Letter to the former Parliamentary Commissioner
for Standards from Mr Archy Kirkwood MP
Thank you very much for your letter of 30 January.
I have been abroad with the Work and Pensions Select Committee
for some days and have been unable to reply earlier.
I am intending to make a response to your points
as a matter of urgency, although you accepted that it would take
some time to do so. I am also intending to convene a meeting of
fellow directors of the Joseph Rowntree Reform Trust in order
to deal with the matters which are relevant to the company and
to obtain any available relevant documents.
I wonder if you can help me on a number of matters
which arise from your letter.
In your letter of 30 January you seem to indicate
that my letter to you of 27th January was not a comprehensive
reply to the complaints which were made. I thought it was. Could
you let me know what matters require further elucidation. It may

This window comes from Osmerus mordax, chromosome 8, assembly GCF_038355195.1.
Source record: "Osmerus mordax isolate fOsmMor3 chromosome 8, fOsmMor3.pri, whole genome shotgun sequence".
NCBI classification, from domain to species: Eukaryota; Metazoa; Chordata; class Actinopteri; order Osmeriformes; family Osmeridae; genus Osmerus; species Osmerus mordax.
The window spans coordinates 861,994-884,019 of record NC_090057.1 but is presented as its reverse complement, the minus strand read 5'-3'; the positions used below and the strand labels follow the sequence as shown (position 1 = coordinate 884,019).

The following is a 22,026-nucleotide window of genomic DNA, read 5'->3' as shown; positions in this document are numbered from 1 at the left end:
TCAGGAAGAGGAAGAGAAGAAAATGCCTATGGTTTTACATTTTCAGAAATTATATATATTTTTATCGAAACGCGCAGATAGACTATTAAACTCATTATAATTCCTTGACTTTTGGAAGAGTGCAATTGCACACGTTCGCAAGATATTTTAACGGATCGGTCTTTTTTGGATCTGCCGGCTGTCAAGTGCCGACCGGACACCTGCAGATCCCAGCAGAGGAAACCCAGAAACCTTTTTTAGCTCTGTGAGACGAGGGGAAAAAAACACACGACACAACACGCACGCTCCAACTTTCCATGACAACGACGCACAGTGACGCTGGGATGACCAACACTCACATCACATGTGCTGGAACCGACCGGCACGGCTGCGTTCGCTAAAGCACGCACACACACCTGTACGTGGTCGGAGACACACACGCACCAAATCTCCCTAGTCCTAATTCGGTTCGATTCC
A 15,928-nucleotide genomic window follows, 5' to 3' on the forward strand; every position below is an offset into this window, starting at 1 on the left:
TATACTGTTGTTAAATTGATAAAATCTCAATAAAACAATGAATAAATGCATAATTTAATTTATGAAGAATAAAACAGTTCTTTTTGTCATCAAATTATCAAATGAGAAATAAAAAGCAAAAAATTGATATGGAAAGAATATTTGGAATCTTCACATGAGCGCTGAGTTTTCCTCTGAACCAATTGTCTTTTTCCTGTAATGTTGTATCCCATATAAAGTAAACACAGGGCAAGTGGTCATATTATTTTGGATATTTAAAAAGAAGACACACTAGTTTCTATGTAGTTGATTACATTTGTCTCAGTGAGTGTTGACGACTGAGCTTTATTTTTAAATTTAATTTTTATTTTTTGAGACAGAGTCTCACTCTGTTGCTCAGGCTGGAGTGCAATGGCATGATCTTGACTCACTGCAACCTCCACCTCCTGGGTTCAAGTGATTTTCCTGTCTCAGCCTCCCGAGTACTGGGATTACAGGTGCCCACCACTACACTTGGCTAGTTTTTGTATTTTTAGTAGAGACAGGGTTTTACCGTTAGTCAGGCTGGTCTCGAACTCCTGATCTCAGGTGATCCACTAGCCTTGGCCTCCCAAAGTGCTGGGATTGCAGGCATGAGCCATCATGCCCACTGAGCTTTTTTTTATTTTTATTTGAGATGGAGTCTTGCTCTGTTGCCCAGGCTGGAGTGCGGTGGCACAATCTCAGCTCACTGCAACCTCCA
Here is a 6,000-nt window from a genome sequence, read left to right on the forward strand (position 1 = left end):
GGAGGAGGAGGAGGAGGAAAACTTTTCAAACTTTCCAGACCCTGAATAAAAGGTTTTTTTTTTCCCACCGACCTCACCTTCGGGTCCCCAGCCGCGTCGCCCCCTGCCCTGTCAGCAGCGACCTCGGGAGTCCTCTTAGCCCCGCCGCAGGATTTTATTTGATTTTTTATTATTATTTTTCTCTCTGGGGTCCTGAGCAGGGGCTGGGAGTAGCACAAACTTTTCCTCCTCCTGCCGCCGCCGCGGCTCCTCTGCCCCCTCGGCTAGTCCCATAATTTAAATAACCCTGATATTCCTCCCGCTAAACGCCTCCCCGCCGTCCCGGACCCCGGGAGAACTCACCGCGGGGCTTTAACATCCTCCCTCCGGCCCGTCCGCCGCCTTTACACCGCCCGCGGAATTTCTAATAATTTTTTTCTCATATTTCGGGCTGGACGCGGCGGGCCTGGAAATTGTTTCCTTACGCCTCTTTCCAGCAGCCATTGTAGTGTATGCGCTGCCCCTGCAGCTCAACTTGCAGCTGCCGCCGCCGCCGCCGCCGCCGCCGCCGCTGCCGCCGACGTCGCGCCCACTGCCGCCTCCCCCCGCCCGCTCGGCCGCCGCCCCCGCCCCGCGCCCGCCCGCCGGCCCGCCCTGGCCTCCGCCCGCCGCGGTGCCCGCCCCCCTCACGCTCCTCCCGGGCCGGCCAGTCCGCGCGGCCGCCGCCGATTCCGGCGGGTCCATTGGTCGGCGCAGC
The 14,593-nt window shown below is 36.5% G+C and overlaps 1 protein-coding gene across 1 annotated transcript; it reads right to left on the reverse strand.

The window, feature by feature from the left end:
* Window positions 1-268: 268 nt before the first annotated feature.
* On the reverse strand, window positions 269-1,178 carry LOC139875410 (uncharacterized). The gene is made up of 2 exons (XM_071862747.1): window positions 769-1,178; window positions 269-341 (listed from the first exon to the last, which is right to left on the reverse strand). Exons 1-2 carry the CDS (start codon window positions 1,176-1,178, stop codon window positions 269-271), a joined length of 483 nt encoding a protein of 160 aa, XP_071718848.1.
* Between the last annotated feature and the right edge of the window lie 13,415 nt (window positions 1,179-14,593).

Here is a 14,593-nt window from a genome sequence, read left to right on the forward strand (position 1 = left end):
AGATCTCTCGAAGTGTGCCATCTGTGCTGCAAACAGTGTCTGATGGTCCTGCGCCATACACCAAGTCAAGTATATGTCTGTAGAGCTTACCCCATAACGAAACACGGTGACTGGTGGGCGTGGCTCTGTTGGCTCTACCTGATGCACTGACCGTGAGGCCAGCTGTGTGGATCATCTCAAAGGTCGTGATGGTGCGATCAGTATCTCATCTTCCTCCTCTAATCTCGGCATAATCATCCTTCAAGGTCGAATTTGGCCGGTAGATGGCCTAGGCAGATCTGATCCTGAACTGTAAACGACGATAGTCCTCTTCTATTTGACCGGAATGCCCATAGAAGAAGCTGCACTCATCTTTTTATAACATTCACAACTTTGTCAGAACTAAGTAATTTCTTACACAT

be that you have done so in your list of written questions and
if that is so perhaps you could let me know and I will confine
my attention to them.
At our meeting we discussed the proposition that
an MP who was on the board of a company or charity would have
a duty to register every payment made to a third party because
he or she may derive some interest from it. If that is so, then
a large proportion of the membership of the House must be remiss.
Can you let me know if you have ever made a ruling on this issue
so that I may check the terms in which it was stated. I should
add that the Joseph Rowntree Reform Trust has provided you with
a schedule of the grants which have been made shortly after the
directors approved the audited accounts each year. We first sent
them to your predecessor Sir Gordon Downey in 1998 for the year
1997 and have continued to send them to you each year. As far
as I know you have never queried any of the items, but perhaps
you could confirm.
Finally, can I raise with you the discussion we had
about the fact that the Parliamentary Commissioner for Standards
does not investigate matters more than seven years old. You told
me that this was so, subject to certain exceptions such as intimidation
of witnesses. Can you confirm that there are no suggestions that
any of these exceptions apply in my case and, if that is so, I
am not clear why I am being asked to deal with matters which are
13 years old? Perhaps you could explain?
I look forward to hearing from you.
12 February 2002